Q&A

February 16, 2012, 8:15am

Mapping our Foreclosures, One Quilt at a Time: Kathryn Clark

Kathryn Clark’s (NAP#97) sewn pieces draw on an established quilting aesthetic and tradition.  Visually, they evoke memories of my grandma’s quilts, patch working, and hand-sewn labors of love.  Thematically, they record and capture a history.

Listed under: Los Angeles, Q&A

January 23, 2012, 8:15am

Above the Grid: Thomas Aaron

Thomas Aaron’s (NAP #96) birds-eye visions of natural landscapes shift the viewer’s perspective instantly.  His paintings offer us satellite-like images of the earth, highlighting both nature and man’s imposition upon it.

Listed under: Q&A

January 20, 2012, 8:00am

NAP Annual Prize Winner: William Betts

This year's New American Paintings Annual Prize has been awarded to William Betts. If you’re a longtime subscriber to New American Paintings you’re probably familiar with the work of the Houston-based artist. Betts has appeared in editions #60, #72, #84 and most recently as an Editor’s Pick in #96.

Listed under: Noteworthy, Q&A

January 18, 2012, 8:15am

The Personal and Personified: Painting with Chelsea James

Painter Chelsea James (NAP #96) captures everyday scenes that are soft and enduring. Personal nooks, quiet contemplative spaces and belongings, and everyday interiors are captured in a warm and nostalgic light.

Something about her work makes me want to live in these homes and spaces she both creates and reflects upon. - More by Los Angeles Contributor, Ellen Caldwell, after the jump!

Listed under: Q&A

January 17, 2012, 8:15am

Not For Sale: Angela Dufresne

Always, there is a gap between new ideas and public acceptance.  Art history is rife with iconic figures and work which initially met with decades of rejection, not to mention a tendency toward posthumous adoration.  It's no leap to suppose that, whether due to market forces, critical trends, or perceived level of completion, an important chunk of today's work remains in artists' studios.  As part of a new interview series "Not For Sale," (inspired by the PS1 show of that title), I ask artists to discuss pieces which are unlikely to appear in a gallery.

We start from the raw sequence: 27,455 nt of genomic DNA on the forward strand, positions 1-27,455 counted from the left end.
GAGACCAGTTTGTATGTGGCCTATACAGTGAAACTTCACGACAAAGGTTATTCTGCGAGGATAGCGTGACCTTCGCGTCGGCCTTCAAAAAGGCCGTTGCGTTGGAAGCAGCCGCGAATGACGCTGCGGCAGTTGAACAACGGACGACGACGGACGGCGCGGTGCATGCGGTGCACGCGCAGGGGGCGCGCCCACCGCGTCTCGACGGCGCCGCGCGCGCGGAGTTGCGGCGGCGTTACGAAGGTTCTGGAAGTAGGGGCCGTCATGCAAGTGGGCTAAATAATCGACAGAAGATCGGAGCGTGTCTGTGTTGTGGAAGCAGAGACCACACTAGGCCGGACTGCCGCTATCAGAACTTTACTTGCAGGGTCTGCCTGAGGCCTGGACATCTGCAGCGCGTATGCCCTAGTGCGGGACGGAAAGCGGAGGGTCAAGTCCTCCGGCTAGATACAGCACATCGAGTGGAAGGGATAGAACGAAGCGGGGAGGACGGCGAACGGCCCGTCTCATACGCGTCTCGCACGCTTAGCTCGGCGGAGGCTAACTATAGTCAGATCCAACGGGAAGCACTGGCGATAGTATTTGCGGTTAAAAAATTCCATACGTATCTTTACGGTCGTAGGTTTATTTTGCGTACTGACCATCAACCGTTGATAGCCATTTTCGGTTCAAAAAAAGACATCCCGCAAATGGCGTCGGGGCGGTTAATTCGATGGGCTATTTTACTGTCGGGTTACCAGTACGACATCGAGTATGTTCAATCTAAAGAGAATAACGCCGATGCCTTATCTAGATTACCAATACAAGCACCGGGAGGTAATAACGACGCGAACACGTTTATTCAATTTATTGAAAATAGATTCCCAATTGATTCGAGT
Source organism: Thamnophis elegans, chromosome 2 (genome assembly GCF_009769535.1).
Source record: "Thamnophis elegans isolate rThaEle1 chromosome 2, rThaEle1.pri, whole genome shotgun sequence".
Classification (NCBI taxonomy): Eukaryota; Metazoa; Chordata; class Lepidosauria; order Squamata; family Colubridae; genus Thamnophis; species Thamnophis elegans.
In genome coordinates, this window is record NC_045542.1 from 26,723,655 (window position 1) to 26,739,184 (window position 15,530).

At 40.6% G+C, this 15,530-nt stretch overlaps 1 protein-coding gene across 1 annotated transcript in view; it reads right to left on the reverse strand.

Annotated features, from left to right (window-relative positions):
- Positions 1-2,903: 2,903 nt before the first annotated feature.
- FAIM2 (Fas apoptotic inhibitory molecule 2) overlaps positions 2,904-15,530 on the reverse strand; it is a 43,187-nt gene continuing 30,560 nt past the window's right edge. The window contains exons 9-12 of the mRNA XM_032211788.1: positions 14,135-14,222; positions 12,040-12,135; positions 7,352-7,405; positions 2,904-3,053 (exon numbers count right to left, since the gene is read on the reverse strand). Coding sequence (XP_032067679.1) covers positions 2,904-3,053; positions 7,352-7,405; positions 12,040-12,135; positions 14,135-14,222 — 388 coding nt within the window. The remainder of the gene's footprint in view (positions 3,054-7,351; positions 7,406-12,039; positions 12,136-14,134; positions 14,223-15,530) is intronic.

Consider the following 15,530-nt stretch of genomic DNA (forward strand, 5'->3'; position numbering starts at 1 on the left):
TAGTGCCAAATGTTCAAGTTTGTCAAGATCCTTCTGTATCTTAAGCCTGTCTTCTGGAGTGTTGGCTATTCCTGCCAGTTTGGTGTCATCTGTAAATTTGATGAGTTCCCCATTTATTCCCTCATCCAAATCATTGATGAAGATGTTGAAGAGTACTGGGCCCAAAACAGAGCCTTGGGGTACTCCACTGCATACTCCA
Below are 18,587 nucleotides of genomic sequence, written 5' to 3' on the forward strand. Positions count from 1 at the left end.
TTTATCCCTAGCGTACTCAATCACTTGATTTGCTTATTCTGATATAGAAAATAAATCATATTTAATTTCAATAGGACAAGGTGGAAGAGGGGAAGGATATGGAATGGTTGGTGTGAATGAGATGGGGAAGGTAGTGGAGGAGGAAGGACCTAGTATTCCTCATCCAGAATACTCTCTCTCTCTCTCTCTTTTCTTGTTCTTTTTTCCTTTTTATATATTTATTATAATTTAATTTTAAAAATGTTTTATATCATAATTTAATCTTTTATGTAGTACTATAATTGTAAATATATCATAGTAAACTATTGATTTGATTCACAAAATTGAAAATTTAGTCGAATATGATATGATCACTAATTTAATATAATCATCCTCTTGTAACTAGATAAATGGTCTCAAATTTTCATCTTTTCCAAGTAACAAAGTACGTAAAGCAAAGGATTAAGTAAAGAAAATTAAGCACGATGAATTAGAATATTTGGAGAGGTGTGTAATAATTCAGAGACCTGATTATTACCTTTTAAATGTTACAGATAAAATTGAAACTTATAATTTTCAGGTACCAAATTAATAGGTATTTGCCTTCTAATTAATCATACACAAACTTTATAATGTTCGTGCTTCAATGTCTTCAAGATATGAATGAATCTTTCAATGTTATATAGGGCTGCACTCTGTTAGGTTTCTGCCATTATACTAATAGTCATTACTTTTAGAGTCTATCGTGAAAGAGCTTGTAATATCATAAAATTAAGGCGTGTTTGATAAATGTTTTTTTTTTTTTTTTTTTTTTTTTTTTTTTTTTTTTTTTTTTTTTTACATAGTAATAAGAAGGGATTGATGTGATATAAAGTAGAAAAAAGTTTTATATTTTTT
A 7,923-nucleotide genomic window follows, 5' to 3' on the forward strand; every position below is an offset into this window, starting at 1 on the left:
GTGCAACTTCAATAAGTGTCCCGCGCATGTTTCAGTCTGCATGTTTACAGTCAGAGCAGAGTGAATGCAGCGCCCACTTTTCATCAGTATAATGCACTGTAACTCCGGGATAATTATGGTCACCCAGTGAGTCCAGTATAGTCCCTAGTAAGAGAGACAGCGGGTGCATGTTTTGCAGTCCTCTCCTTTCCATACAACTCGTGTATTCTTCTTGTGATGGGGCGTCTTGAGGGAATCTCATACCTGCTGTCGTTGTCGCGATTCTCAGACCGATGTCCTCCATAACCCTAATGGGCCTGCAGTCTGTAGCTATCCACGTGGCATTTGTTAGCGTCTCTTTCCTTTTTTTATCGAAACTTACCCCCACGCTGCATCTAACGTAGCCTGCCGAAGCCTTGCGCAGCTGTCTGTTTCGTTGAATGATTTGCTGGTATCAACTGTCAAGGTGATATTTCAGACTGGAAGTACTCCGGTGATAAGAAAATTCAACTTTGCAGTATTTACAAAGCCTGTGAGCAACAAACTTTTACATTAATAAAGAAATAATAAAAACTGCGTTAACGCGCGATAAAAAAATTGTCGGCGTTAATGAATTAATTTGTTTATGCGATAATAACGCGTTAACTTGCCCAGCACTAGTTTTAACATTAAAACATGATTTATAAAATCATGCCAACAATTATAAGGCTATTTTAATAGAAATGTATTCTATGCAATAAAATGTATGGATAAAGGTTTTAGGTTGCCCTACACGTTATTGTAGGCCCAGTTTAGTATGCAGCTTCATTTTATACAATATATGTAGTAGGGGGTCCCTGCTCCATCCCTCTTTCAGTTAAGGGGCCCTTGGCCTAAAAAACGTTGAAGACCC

Listed under: Interview, Q&A

January 16, 2012, 8:15am

Human Nature: Q & A with Steven J. Miller

Steven J. Miller’s (NAP #96) landscapes are mythical and monumental, distilled and detailed, and most importantly, completely absorbing.  Man and nature play hand in hand in his paintings.

Listed under: Dallas, Q&A

January 13, 2012, 8:30am

Erin Payne: Winner of New American Paintings Reader's Choice!

Erin Payne (NAP #93, MFA ANNUAL) has been selected by our blog readers as the winner of this year's New American Paintings Reader's Choice Prize. The Prize is a $500 gift card sponsored by Blick Art Materials, and, thanks to NEXT ART CHICAGO, Payne will also have a painting hung at the fair in April.

Listed under: Q&A, Vote!

December 20, 2011, 8:15am

By Any Means Necessary: Q&A with Chip Allen

Chip Allen’s letting loose. He’s squeegeed, splattered, and gesturally brushed over his geometric abstractions, and by the looks of it action painting’s winning out. His loose, intuitive marks and smudges run interference across seemingly systematic lines, the resulting balance a taut non-resolution that tugs from opposing ends, even if one end does so a bit harder. But there’s no subjugation here. Amalgamation is more like it, and a methodical contemplation on the all-encompassing potential of his medium -- oil in his most recent paintings.

Listed under: DC, Q&A

November 18, 2011, 10:15am

Piled-Up: Q&A With Allison Schulnik

Stepping out of the ambient bustling of West 20th street into ZieherSmith last week, the outside world and its stimuli immediately evaporated.  Through the gatherings of weary figures and overripe fauna of Allison Schulnik's solo exhibition drifts the melancholy melody of Scott Walker's “It's Raining Today,” the source imperceptible from the entrance.  Dramatically lit with small spots, and thick with the smell of oil paint, Mound (Exhibiting through December 17th), envelopes its viewers in a multi-sensory experience of nostalgia and theatricality.

Listed under: Q&A

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